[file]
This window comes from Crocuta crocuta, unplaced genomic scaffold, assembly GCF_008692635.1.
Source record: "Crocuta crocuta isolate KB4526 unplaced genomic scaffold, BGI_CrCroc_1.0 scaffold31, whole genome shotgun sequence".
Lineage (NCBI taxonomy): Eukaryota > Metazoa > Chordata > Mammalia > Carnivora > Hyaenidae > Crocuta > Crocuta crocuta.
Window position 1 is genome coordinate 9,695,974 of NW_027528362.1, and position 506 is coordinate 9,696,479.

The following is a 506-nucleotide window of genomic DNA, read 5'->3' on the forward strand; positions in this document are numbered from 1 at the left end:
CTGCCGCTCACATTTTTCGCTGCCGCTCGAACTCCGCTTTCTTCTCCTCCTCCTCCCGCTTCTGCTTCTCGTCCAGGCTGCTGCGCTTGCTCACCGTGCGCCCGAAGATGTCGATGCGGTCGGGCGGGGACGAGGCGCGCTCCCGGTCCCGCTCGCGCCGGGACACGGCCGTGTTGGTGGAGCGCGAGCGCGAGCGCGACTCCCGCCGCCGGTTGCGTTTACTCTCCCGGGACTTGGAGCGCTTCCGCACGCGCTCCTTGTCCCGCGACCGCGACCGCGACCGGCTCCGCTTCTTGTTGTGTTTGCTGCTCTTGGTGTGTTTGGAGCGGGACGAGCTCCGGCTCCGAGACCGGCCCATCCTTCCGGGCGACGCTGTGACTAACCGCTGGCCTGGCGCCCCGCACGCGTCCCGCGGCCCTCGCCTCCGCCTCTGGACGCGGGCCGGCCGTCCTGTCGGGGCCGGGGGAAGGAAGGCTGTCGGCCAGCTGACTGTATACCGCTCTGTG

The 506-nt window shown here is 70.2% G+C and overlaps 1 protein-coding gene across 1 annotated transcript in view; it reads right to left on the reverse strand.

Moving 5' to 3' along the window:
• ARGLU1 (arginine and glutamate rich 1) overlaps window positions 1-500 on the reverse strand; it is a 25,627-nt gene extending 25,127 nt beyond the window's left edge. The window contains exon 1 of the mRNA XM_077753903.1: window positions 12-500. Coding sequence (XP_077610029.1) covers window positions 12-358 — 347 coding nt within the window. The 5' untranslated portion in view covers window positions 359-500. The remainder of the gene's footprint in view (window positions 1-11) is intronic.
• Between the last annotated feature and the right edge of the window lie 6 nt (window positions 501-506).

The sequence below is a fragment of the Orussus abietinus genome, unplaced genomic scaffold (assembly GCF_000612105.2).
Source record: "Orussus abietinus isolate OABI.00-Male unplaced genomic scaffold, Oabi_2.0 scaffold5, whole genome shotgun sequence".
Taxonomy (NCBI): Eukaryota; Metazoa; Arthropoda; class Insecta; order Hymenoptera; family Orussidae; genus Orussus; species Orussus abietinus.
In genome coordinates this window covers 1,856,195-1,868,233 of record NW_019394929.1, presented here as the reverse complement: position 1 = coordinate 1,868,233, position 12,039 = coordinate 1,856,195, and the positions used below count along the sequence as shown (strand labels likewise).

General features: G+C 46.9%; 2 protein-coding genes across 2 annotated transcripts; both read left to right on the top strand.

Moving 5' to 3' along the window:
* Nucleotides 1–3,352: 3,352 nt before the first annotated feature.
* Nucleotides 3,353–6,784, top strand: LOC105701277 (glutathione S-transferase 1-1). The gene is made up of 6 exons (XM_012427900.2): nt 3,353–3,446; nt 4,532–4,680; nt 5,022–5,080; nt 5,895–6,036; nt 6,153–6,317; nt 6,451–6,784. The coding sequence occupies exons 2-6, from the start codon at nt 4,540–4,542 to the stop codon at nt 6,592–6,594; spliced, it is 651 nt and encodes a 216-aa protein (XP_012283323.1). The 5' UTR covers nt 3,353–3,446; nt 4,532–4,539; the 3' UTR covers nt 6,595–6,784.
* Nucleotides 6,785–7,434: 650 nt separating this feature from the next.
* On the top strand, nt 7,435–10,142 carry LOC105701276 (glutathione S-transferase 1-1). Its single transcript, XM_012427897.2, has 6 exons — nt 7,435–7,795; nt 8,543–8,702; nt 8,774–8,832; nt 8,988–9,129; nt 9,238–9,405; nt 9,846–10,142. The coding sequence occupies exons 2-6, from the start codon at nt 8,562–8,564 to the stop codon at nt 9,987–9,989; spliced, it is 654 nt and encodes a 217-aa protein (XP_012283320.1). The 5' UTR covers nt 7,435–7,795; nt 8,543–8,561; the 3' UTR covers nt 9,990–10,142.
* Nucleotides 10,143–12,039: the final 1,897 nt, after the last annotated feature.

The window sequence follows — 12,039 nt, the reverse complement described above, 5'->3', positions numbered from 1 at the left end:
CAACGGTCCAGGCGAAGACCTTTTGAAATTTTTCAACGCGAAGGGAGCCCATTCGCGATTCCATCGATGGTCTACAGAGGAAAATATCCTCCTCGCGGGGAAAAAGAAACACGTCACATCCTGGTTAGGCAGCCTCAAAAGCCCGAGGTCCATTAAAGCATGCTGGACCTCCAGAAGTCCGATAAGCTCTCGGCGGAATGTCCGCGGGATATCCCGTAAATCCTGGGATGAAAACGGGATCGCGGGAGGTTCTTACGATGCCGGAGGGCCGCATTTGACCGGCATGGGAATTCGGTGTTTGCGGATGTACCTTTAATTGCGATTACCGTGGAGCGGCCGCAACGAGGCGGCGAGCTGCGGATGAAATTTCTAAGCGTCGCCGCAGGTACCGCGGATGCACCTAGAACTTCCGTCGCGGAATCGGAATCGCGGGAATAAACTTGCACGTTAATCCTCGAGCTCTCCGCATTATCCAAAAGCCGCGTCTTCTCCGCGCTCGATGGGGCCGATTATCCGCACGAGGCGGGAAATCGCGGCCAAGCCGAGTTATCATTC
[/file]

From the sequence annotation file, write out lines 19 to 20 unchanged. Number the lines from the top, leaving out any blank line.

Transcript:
* Nucleotides 6,785–7,434: 650 nt separating this feature from the next.
* On the top strand, nt 7,435–10,142 carry LOC105701276 (glutathione S-transferase 1-1). Its single transcript, XM_012427897.2, has 6 exons — nt 7,435–7,795; nt 8,543–8,702; nt 8,774–8,832; nt 8,988–9,129; nt 9,238–9,405; nt 9,846–10,142. The coding sequence occupies exons 2-6, from the start codon at nt 8,562–8,564 to the stop codon at nt 9,987–9,989; spliced, it is 654 nt and encodes a 217-aa protein (XP_012283320.1). The 5' UTR covers nt 7,435–7,795; nt 8,543–8,561; the 3' UTR covers nt 9,990–10,142.